- by Gary Finnegan

Dengue in Davao: Zarah went to the Philippines for work and wound up in hospital

Zarah Caraan was working in Manila with AIESEC, the youth leadership movement when she had an encounter with a mosquito. What happened next left her with the first-hand experience of dengue in Davao – but hasn’t dimmed her wanderlust

‘I had a weekend off so I decided to go to a nature reserve park near Davao in the southern part of the country,’ she recalls. ‘It had been raining and was very humid – which I later learned was an ideal environment for mosquitoes.’

Image of Zarah Caraan President AIESEC

After a weekend well spent, Zarah got back to her desk where she arranged placements for young people keen to work on AIESEC development projects in the Philippines. It was her second time in the country, having previously worked on a project.

Around a week after the trip to Davao, she began to feel a little unwell. ‘I had flown back to Manila and worked all week and by Friday I was feeling a little low,’ she told Break Dengue. ‘I thought I was just tired or had come down with something mild.’

Tired and suffering from a fever, Zarah spent a day or two in bed – but her symptoms showed no signs of easing. ‘I was getting dizzy and could hardly drink; I started feeling joint pain so I called somebody who immediately suspected that I might have dengue fever’.

Image showing dengue fever symptoms. Look for headache, high fever and rash on arms and legs.

On her previous stint in the Philippines, Zarah has seen another volunteer endure a dengue fever infection so she knew that it was serious but not usually fatal. Still, there was a real risk of hospitalization so her next call was to her health insurance company in Sweden. They advised her to go to a large accredited hospital in Manila which is popular with western visitors.

As her symptoms were similar to the flu, the doctor suggested this may be the real cause of her fever and joint pain. However, blood tests showed otherwise. Within a couple of hours, the medical staff confirmed that Zarah had contracted dengue in Davao and advised her to go home, rest and take plenty of fluids.

Read more on why dengue home remedies don’t work

‘They told me to go to the clinic for a new blood test if I don’t feel better in a couple of days,’ she says. ‘As I was still quite unwell, I had another test later that week and it showed that my platelet levels still hadn’t gone up. The doctors said they would have to admit me to hospital.’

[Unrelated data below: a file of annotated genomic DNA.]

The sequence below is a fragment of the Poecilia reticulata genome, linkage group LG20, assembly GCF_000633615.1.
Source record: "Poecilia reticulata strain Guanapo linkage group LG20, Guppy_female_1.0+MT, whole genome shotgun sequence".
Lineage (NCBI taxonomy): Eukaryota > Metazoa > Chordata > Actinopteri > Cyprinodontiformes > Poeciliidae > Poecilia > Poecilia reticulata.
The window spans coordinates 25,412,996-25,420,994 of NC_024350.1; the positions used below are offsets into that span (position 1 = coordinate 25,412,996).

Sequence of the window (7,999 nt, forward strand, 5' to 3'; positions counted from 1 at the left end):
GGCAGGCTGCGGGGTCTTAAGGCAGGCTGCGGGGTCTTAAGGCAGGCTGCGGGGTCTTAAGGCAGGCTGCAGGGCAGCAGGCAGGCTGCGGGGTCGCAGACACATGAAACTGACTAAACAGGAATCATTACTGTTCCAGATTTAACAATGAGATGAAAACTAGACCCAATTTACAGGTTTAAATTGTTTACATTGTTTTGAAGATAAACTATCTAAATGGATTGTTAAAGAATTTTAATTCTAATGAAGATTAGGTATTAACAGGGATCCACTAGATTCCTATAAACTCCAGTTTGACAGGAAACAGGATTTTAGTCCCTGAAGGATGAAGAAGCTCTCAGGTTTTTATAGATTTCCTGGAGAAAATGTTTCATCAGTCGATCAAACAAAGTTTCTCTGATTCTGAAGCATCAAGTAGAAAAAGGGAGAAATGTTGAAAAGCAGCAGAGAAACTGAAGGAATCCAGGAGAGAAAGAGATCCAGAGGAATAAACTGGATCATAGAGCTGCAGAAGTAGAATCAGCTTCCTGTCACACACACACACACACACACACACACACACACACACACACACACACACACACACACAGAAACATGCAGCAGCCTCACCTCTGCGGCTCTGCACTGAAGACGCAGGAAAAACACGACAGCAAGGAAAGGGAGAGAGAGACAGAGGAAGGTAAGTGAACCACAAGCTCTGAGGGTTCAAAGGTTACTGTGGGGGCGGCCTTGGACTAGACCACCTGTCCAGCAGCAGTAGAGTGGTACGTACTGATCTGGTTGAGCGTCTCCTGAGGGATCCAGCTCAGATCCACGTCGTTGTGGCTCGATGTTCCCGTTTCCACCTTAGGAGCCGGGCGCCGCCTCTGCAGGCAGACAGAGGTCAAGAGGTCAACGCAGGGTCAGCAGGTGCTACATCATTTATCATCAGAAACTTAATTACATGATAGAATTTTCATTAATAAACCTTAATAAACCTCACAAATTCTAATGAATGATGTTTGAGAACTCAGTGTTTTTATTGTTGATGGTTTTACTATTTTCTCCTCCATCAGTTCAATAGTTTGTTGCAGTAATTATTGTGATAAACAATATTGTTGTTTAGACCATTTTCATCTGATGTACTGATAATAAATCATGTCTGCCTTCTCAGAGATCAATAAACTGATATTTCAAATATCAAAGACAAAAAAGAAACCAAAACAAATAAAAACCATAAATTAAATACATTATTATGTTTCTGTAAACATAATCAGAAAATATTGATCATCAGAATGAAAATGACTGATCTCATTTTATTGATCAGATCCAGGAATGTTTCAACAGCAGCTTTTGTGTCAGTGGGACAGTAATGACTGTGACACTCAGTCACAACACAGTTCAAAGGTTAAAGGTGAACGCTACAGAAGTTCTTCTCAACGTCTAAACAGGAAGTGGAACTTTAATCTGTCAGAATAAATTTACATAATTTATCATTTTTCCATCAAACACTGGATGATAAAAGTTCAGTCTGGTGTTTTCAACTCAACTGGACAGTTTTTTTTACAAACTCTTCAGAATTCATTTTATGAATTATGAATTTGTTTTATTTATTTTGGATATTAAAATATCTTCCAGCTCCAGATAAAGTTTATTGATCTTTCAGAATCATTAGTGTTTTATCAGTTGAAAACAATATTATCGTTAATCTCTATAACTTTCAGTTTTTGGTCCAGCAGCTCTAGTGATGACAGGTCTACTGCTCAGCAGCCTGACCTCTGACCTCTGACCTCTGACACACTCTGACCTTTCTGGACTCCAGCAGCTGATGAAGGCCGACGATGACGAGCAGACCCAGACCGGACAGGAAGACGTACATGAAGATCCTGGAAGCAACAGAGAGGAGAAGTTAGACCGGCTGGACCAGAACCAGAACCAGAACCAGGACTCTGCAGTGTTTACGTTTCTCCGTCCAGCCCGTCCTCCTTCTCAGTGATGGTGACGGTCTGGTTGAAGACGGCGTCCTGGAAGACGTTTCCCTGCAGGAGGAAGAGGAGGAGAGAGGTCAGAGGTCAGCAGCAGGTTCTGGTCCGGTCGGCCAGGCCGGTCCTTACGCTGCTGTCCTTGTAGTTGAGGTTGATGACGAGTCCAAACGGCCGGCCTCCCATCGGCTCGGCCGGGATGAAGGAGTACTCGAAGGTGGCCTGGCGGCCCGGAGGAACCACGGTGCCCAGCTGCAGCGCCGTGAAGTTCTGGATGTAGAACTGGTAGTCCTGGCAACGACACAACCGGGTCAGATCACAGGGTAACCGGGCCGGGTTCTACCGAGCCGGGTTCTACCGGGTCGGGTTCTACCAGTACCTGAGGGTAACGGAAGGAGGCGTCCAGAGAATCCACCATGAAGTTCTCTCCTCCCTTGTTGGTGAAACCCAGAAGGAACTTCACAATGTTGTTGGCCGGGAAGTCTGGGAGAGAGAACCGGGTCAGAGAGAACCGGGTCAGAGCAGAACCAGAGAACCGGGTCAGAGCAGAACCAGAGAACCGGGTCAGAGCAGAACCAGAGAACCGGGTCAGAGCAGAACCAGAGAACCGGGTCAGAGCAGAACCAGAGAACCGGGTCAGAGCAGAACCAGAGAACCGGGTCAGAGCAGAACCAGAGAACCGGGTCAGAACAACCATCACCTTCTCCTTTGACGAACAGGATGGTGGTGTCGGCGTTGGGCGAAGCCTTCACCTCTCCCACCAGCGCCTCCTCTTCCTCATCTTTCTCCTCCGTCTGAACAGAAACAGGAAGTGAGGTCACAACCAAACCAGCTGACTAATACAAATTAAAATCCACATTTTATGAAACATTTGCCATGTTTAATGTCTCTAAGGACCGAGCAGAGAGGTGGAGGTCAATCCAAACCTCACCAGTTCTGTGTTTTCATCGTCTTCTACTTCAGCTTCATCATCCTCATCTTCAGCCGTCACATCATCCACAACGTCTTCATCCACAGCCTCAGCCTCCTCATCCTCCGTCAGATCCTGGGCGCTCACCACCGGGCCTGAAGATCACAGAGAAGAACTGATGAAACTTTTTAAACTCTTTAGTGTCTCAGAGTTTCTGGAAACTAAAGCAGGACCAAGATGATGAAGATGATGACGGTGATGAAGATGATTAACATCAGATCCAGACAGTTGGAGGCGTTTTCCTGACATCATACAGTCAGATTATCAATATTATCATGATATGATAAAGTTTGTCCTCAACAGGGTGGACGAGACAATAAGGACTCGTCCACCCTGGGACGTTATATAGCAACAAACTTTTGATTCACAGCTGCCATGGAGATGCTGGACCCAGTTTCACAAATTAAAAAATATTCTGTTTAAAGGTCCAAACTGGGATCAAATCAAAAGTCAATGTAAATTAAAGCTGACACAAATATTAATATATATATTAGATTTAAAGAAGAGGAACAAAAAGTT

Zarah spent five long days in the hospital on an intravenous drip before being discharged – more than two weeks after she began showing signs of dengue. ‘It was pretty boring!’ she says. ‘I was given IV fluids to help rehydrate me and the hospital staff encouraged me to eat and drink like a normal person. Eventually, they let me go home but it was still another week or two before I was fully recovered.’ more about the world’s first dengue vaccine program

Learn more about the world’s first dengue vaccine program

As a result of her brush with dengue in Davao, Zarah has learned a lot about the disease which affects millions of people every year. ‘I didn’t know much about dengue or malaria before going to the Philippines but have since learned that there are several types of dengue and I suspect that I had the milder type,’ she says. ‘I am acutely aware that I had a very privileged perspective given that I had access to one of the best hospitals in the city. A lot of people die from dengue in the Philippines every year so I am fortunate that I had access to good healthcare.’

Down with dengue in Davaos. Image of Zarah Caraan from AIESEC in hospital.

The experience of dengue in Davao hasn’t dented Zarah’s commitment to AIESEC projects which aim to deliver on the UN Sustainable Development Goals (SDGs) but has made her wary of mosquitoes. ‘I also heard there is a dengue vaccine so, if that’s available, I would try to get that – but I wouldn’t be put off from traveling.’

AIESEC & Break Dengue: seeds of a new partnership

AIESEC is a youth leadership movement with consultative status at the United Nations Economic and Social Council. Founded by young people in 1948 in the wake of the Second World War, the organization has developed a global network of more than 30,000 people that view youth leadership not as an option but as a responsibility.

Working towards a dengue-free Philippines: a look at the country’s vaccination program

Break Dengue and AIESEC will soon reveal an exciting new partnership that gives young people from around the world an opportunity to travel, learn and contribute to making the world a better place.